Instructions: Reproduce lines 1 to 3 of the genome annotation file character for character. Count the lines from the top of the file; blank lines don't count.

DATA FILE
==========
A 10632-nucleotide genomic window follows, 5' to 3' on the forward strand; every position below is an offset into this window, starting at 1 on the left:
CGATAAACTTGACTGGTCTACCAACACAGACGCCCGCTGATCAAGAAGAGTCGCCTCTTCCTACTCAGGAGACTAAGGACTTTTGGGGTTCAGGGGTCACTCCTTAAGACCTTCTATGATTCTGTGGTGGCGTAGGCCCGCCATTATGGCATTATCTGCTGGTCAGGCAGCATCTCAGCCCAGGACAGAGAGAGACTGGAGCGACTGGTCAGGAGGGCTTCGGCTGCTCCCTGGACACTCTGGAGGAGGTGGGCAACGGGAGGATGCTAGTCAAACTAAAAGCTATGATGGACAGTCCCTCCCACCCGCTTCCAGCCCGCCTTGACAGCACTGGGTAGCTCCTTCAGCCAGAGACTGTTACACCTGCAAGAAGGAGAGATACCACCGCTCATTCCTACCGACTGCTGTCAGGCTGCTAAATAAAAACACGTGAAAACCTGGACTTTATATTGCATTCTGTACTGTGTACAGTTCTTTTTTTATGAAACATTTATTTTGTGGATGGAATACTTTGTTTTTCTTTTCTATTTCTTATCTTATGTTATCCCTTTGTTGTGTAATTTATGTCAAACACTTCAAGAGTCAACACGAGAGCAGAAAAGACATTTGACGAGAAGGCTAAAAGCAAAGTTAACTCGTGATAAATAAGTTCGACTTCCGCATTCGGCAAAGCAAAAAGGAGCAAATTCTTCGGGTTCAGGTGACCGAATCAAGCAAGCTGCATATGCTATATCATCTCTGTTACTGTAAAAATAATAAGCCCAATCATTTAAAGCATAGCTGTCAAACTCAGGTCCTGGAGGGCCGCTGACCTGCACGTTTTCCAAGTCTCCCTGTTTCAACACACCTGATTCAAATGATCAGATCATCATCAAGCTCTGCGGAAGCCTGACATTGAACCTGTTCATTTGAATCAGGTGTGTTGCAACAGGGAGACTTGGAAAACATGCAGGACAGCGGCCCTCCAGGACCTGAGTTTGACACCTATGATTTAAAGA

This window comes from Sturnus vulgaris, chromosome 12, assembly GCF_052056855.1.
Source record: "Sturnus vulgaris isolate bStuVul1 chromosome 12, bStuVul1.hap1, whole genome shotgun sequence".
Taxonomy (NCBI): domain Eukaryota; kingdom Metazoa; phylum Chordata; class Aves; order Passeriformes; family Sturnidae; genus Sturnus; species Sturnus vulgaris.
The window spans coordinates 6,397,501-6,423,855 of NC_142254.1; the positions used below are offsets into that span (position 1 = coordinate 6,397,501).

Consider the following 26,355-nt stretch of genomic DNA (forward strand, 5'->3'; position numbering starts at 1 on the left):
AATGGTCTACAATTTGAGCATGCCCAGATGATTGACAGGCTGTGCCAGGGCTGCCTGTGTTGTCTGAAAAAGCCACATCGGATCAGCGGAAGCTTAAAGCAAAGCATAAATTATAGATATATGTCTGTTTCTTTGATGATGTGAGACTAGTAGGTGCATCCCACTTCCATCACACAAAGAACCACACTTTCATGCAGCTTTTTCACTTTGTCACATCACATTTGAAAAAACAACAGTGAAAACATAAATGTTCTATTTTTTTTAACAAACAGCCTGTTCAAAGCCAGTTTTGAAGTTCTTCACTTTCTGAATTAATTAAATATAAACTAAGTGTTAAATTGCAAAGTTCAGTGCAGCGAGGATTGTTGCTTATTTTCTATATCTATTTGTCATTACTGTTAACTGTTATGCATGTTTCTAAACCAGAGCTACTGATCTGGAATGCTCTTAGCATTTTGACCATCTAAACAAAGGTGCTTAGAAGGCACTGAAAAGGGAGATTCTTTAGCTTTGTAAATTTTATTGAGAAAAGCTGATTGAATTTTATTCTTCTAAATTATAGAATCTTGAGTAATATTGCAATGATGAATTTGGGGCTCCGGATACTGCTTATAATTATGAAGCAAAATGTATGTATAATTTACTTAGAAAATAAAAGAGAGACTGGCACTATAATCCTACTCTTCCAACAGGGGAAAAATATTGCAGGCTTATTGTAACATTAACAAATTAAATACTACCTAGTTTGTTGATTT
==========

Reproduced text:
A 10632-nucleotide genomic window follows, 5' to 3' on the forward strand; every position below is an offset into this window, starting at 1 on the left:
CGATAAACTTGACTGGTCTACCAACACAGACGCCCGCTGATCAAGAAGAGTCGCCTCTTCCTACTCAGGAGACTAAGGACTTTTGGGGTTCAGGGGTCACTCCTTAAGACCTTCTATGATTCTGTGGTGGCGTAGGCCCGCCATTATGGCATTATCTGCTGGTCAGGCAGCATCTCAGCCCAGGACAGAGAGAGACTGGAGCGACTGGTCAGGAGGGCTTCGGCTGCTCCCTGGACACTCTGGAGGAGGTGGGCAACGGGAGGATGCTAGTCAAACTAAAAGCTATGATGGACAGTCCCTCCCACCCGCTTCCAGCCCGCCTTGACAGCACTGGGTAGCTCCTTCAGCCAGAGACTGTTACACCTGCAAGAAGGAGAGATACCACCGCTCATTCCTACCGACTGCTGTCAGGCTGCTAAATAAAAACACGTGAAAACCTGGACTTTATATTGCATTCTGTACTGTGTACAGTTCTTTTTTTATGAAACATTTATTTTGTGGATGGAATACTTTGTTTTTCTTTTCTATTTCTTATCTTATGTTATCCCTTTGTTGTGTAATTTATGTCAAACACTTCAAGAGTCAACACGAGAGCAGAAAAGACATTTGACGAGAAGGCTAAAAGCAAAGTTAACTCGTGATAAATAAGTTCGACTTCCGCATTCGGCAAAGCAAAAAGGAGCAAATTCTTCGGGTTCAGGTGACCGAATCAAGCAAGCTGCATATGCTATATCATCTCTGTTACTGTAAAAATAATAAGCCCAATCATTTAAAGCATAGCTGTCAAACTCAGGTCCTGGAGGGCCGCTGACCTGCACGTTTTCCAAGTCTCCCTGTTTCAACACACCTGATTCAAATGATCAGATCATCATCAAGCTCTGCGGAAGCCTGACATTGAACCTGTTCATTTGAATCAGGTGTGTTGCAACAGGGAGACTTGGAAAACATGCAGGACAGCGGCCCTCCAGGACCTGAGTTTGACACCTATGATTTAAAGA

This window comes from Sturnus vulgaris, chromosome 12, assembly GCF_052056855.1.